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Case Number 01431

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Tales From The Darkside: The Movie

Paramount // 1990 // 93 Minutes // Rated R
Reviewed by Judge Patrick Naugle // October 5th, 2001

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All Rise...

The Charge

From Stephen King, Michael McDowell, George A. Romero, and Arthur Conan Doyle comes an all-star horror anthology packed with fun and fright!

Opening Statement

In the 1980s and 1990s there seemed to be a big boost in movies that featured multiple short stories in one full length film. Movies like Creepshow and Creepshow 2 and the TV series Tales From The Crypt all exploited chilling terror mixed with devilish humor. In 1990, the classic TV series Tales From The Darkside was produced into a feature film starring the talents of Christian Slater (Heathers), Julianne Moore (Boogie Nights), Steve Buscemi (Reservoir Dogs), William Hickey (National Lampoon's Christmas Vacation) and Deborah Harry (the rock group Blondie). Paramount gives you the willies with this first ever widescreen edition of Tales From The Darkside: The Movie!

Facts of the Case

Tales From The Darkside: The Movie is made up of three short stories and one wraparound story involving a malevolent housewife (Harry) planning on cooking up a scrumptious dinner by using a captured little boy (Matthew Lawrence) as the main course. To stall for time the boy reads the woman stories out of an old book aptly titled "Tales From The Darkside."

"Lot 249" is about a nerdy college student named Bellingham (Buscemi) who receives a deadly mummy that starts to have a taste for human blood. When some snotty students (including Slater and Moore) give Bellingham a hard time, the mummy comes to life with horrific results.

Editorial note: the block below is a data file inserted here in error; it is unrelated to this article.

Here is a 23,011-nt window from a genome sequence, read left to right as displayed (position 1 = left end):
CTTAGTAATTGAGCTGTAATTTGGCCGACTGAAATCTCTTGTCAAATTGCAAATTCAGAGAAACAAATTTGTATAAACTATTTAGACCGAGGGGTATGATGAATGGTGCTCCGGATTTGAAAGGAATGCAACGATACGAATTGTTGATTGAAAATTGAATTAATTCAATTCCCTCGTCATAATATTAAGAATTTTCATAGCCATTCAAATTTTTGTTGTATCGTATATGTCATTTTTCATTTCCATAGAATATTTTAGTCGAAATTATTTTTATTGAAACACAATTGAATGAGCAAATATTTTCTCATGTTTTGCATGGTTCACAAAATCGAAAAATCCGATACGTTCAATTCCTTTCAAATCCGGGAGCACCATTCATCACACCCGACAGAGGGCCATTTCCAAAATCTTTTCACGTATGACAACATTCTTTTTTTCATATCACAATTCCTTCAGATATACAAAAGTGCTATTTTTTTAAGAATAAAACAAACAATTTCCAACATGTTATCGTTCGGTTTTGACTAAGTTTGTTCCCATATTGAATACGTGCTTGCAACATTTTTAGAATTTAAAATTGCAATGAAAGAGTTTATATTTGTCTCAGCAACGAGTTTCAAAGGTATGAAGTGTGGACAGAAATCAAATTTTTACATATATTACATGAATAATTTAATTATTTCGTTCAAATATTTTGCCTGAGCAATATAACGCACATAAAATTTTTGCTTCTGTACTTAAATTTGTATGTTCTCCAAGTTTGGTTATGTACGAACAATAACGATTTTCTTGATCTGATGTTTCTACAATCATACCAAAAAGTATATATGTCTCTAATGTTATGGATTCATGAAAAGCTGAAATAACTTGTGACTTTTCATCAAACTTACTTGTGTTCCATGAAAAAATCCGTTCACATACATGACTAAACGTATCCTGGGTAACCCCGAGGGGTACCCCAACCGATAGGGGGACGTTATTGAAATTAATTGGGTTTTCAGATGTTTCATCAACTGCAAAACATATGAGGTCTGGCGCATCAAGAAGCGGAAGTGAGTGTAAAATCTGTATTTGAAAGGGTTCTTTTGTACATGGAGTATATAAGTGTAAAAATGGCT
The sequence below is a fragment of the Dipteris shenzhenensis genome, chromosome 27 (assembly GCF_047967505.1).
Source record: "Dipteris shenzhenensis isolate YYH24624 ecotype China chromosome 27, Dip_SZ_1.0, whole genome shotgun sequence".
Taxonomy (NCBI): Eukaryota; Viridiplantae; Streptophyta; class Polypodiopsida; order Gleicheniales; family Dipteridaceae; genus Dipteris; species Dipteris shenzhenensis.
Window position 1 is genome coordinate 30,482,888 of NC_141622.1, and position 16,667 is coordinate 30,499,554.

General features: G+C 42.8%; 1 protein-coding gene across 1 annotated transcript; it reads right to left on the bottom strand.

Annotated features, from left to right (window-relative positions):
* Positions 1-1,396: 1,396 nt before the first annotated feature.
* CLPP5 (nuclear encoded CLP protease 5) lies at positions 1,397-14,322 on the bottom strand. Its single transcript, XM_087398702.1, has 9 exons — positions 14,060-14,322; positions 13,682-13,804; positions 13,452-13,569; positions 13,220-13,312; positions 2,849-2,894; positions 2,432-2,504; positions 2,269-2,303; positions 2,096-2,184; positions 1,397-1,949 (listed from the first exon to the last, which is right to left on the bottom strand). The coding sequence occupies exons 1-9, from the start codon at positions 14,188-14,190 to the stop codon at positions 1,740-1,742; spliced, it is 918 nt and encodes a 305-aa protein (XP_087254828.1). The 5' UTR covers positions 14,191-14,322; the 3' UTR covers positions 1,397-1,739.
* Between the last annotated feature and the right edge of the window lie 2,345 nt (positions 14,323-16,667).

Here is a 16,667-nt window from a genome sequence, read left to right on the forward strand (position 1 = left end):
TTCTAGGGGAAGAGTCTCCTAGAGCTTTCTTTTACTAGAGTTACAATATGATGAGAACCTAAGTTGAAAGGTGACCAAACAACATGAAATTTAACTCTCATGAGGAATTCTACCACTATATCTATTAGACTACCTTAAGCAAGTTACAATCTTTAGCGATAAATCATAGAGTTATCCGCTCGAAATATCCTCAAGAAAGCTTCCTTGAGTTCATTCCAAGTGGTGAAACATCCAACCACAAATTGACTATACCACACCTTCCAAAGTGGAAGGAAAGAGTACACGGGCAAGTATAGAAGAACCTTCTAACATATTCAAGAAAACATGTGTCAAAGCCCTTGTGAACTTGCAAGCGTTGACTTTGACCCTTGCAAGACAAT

"Cat From Hell" features William Hickey as a wheelchair bound rich fart who hires a professional killer (David Johansen, Scrooged) to kill a cat that seems to be taking out the houseguests one by one. As the hired killer discovers, this is one pussy that's not going down without a fight.

In "Lover's Vow" a stone gargoyle comes to life and gives a struggling artist a chilling choice: a gruesome death or the promise to never speak of the gargoyle's existence. Years later the artist with his family thinks he's finally safe…but a fatal error in judgment may seal his doom!

The Evidence

One of my strongest childhood recollections is watching the TV show Tales From The Darkside in the middle of Indiana at my grandparents' farmhouse. To be honest, I can't really recall one episode of the show, but I do remember the eerie black and white opening that started off the program. My grandmother loved the show, and looking back this may have been my first entrance into the world of cinematic horror. The show obviously scared somebody out there, as it became this feature length film in 1990.

Tales From The Darkside: The Movie is a decently constructed horror film, but never rises to become anything more than what it really is: set pieces for splatter. The stories are engaging enough, but none of them have any fantastic twits or turns that make them out-of-the-ordinary. The Stephen King story "Cat From Hell" (screenplay by George A. Romero) is the best of the lot, featuring a very fun performance by David "Buster Poindexter" Johansen and the aging William Hickey. The final scene with the murderous cat may be a bit unrealistic, but it does have a goofily nauseating charm to it. The weakest of the stories is "Lover's Vow," a darkly romantic tale that never really goes anywhere interesting. A neat looking gargoyle shows up, then disappears as we watch the romantic love unfold between two blasé stock characters. The other two stories (the wrap-around story and "Lot 249") are mildly interesting, and the performances are usually well executed. Christian Slater is always amusing to watch, and Steve Buscemi plays the slimy nerd character that audiences have come to know and love. I don't recall seeing Debbie Harry in many other movies, but here she shows that she not only can sing but is also able to act her way out of a paper bag (though just barely). Throw in one of the Lawrence brothers (Matthew) and comedian Robert Klein and you've got yourself one weird cornucopia of a cast.